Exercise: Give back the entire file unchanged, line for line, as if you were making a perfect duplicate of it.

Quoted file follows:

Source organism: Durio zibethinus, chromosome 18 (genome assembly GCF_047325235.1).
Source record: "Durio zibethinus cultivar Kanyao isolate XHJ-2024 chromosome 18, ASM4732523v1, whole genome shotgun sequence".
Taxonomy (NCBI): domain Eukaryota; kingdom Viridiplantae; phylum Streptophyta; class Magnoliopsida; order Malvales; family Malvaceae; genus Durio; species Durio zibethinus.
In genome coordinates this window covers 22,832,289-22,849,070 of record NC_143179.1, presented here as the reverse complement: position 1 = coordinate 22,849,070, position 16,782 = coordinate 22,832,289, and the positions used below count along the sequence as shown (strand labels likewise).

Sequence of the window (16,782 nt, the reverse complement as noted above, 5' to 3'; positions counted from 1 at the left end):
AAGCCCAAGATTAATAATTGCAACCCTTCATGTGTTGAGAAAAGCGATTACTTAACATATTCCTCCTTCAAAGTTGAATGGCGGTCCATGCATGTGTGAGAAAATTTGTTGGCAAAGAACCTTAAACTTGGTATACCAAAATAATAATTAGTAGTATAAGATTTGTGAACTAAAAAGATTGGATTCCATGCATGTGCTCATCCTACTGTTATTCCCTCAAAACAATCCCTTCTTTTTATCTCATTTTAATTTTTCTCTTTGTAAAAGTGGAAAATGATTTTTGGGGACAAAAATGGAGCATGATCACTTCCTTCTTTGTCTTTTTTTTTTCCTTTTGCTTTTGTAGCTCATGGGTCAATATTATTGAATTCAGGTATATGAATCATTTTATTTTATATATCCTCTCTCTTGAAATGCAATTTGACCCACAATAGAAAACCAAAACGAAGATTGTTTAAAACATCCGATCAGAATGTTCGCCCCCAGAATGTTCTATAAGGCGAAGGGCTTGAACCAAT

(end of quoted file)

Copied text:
Source organism: Durio zibethinus, chromosome 18 (genome assembly GCF_047325235.1).
Source record: "Durio zibethinus cultivar Kanyao isolate XHJ-2024 chromosome 18, ASM4732523v1, whole genome shotgun sequence".
Taxonomy (NCBI): domain Eukaryota; kingdom Viridiplantae; phylum Streptophyta; class Magnoliopsida; order Malvales; family Malvaceae; genus Durio; species Durio zibethinus.
In genome coordinates this window covers 22,832,289-22,849,070 of record NC_143179.1, presented here as the reverse complement: position 1 = coordinate 22,849,070, position 16,782 = coordinate 22,832,289, and the positions used below count along the sequence as shown (strand labels likewise).

Sequence of the window (16,782 nt, the reverse complement as noted above, 5' to 3'; positions counted from 1 at the left end):
AAGCCCAAGATTAATAATTGCAACCCTTCATGTGTTGAGAAAAGCGATTACTTAACATATTCCTCCTTCAAAGTTGAATGGCGGTCCATGCATGTGTGAGAAAATTTGTTGGCAAAGAACCTTAAACTTGGTATACCAAAATAATAATTAGTAGTATAAGATTTGTGAACTAAAAAGATTGGATTCCATGCATGTGCTCATCCTACTGTTATTCCCTCAAAACAATCCCTTCTTTTTATCTCATTTTAATTTTTCTCTTTGTAAAAGTGGAAAATGATTTTTGGGGACAAAAATGGAGCATGATCACTTCCTTCTTTGTCTTTTTTTTTTCCTTTTGCTTTTGTAGCTCATGGGTCAATATTATTGAATTCAGGTATATGAATCATTTTATTTTATATATCCTCTCTCTTGAAATGCAATTTGACCCACAATAGAAAACCAAAACGAAGATTGTTTAAAACATCCGATCAGAATGTTCGCCCCCAGAATGTTCTATAAGGCGAAGGGCTTGAACCAAT